Interview With Thinus Pretorius
Conducted by Dominic Smith
When did you start developing for flight simulators and what got you interested in it?
I started developing for MSFS back in 1998. My son was looking for aircraft of the South African Air Force but none were available, so I downloaded some models that we could repaint. Some of the aircraft I enjoyed were created by Mike Hill, and so, with his permission, I started to create liveries for them. I eventually uploaded some of my repaints on to FlightSim.Com and Avsim.com.
After a while I decided that I would like to try my hand at creating my own aircraft so I purchased FlightShop. FlightShop enabled me to create my own aircraft and was fun to use. The first aircraft that I created was shared with local flight simmers. I then switched over to FSDS, and my first model created with that program was a Casa 200 and 300. Later, I changed this model so it would work with FS2000, and the rest as they say, is history.
Tell us about the nature of your designs and what you do?
Basically all my aircraft are military in nature, and also ones used by the South African Air Force. My first designs were of aircraft built during or just after the Second World War; for example the P51, Spitfires and Sabre. When it comes to locating information used for creating these aircraft, I visit my local air force museum which contains a great deal of information on many different types of aircraft. Not only can I find information on aircraft at the museum, but I also get the opportunity to take photos of the cockpits and instruments. This way I can get to work on designing the xml gauges and use the photos as backdrops for the panels. For me, a lot of the fun is had with the research. I also love testing new features and trying to improve on the aircraft (model, gauges, etc.). With each new aircraft that I create, I learn something new about design.
What do you consider your best or most popular work?
I have designed about 35 aircraft so far, and out of that number, only about 15 have been made available on numerous flight sim sites (the rest being made available to friends and local pilots only). Which ones are the most popular? I would have to say that the Cheetah C and Mirage III CZ seem to be my most popular aircraft so far, but I also have a Pilatus PC7 which is quite popular too.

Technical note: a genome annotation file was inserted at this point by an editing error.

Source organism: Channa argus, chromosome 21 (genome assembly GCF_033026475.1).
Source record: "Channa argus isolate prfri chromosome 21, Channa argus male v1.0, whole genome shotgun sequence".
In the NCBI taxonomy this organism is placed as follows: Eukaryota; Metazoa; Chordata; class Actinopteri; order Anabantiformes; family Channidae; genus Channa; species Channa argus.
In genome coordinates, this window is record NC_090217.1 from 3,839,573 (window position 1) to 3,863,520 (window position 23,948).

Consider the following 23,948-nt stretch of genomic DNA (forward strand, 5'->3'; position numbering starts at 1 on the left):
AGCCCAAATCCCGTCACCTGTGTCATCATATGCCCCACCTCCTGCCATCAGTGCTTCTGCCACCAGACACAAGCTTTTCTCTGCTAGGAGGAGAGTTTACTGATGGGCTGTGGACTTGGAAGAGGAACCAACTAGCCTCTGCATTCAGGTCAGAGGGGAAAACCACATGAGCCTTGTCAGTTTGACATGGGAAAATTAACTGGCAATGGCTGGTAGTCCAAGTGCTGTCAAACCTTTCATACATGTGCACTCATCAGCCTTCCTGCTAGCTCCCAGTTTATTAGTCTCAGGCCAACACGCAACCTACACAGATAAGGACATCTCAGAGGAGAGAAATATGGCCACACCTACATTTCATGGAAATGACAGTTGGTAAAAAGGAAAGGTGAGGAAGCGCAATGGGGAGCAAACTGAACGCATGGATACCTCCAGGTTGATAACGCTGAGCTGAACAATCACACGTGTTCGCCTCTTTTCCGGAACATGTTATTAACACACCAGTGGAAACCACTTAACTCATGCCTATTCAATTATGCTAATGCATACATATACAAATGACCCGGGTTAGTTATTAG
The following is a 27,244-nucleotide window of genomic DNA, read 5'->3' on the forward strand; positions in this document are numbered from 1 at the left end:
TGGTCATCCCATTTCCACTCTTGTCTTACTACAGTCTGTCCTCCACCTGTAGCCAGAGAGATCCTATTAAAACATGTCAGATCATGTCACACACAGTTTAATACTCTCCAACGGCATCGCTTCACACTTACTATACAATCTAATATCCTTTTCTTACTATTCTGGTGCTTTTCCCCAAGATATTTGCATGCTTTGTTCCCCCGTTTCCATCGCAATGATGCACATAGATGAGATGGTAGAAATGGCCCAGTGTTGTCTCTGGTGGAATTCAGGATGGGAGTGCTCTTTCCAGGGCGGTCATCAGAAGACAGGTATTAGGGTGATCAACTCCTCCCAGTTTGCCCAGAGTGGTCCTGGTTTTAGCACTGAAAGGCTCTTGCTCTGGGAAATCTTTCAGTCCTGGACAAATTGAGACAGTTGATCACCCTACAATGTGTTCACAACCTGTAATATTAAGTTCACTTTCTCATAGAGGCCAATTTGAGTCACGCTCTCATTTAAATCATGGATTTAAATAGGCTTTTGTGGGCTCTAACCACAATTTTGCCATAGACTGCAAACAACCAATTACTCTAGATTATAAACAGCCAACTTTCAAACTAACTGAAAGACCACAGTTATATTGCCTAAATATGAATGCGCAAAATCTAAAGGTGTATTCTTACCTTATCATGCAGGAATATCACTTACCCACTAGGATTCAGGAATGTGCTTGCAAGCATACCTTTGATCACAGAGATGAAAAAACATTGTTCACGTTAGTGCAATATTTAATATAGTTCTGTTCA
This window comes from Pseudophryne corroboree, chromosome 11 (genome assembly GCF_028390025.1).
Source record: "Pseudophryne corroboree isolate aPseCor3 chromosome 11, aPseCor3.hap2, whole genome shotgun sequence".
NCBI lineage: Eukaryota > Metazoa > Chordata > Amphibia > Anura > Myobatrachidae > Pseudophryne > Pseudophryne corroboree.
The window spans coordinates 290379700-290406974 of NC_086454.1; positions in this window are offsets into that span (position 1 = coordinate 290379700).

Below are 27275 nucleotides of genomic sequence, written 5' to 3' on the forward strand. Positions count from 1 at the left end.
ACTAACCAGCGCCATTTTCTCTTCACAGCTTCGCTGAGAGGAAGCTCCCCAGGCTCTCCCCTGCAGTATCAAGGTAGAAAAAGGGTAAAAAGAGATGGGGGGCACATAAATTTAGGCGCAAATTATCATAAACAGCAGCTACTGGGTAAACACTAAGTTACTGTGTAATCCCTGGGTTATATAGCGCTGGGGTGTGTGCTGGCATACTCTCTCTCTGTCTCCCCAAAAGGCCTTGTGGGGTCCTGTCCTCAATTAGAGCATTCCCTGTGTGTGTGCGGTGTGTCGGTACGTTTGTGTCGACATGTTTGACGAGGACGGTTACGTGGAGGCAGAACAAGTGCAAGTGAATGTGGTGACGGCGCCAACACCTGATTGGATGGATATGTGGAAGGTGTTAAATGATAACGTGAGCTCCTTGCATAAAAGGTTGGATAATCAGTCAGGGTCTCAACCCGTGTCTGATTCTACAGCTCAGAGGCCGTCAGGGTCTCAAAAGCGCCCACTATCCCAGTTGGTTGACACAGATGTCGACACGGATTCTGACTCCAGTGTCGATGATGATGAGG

I uploaded the Atlas Cheetah C to FlightSim.Com and also Simviation.com, but since then it has been uploaded to a number of other flight sim sites (don't know who by). From the sites that I know of, the model has been downloaded over 25,000 times.
What do you find to be the most challenging aspect of a project?
The most challenging aspect of a project can vary from one project to another, but I would have to say that, in most cases, the research stage is the most challenging part as it's not always that easy to locate the required background information needed. When it comes to the actual design of the aircraft, I'll have ideas on specifics but because of my limited computer knowledge, it's sometimes difficult to put them into practice.
I have no previous computer training so I had to learn how to use the software used for modelling, from scratch. I also have no background in software design, so I had to do all my work based on trial and error. I took some time to study the SDK's, and I taught myself to design gauges in xml (with the help of some experts), it all seems to work! When it comes to the actual flight characteristics of aircraft, I must emphasise that I do not consider myself an expert on flight modelling. I have to rely on the available information there is, and most of the time, the real life data is just not available, or it is classified, so you have to make use of what you can get.
What have been your favorite projects?
As I have mentioned, the PC7, Cheetah and Mirage all stand out (for me) because not only did I use makemdl codes, but I also animated the pilots and wrote specific codes for the VC gauges.
Another feature that I used for the first time was to design basically one model, and by using specific xml codes, make it possible to select the weapons you wanted added to that model in the payload section of FS. No longer did you need to have multiple variations of the same aircraft in your aircraft directory!
The Cheetah also has a very special place in my heart as my son helped me with the design of the previous version of the aircraft. Sadly he died of cancer about a week before it was due to be finished, so he never got to see it.
I have recently designed a new panel for the DSB BAE Hawk. I designed a new military MFD gauge with a number of windows (HIS, engine, attitude, radar with info on the AI aircraft, and it also includes a moving map). The radar gauge is not linked to any module or external software, and is very easy to use.
I am also busy with a GPS1000 type of gauge (a hybrid between the Garmin 1000 and the Dynon Avionics Skyview System). I'm designing this purely for me, and as a 'what if' gauge. It's being designed totally from scratch, and will be used just for fun.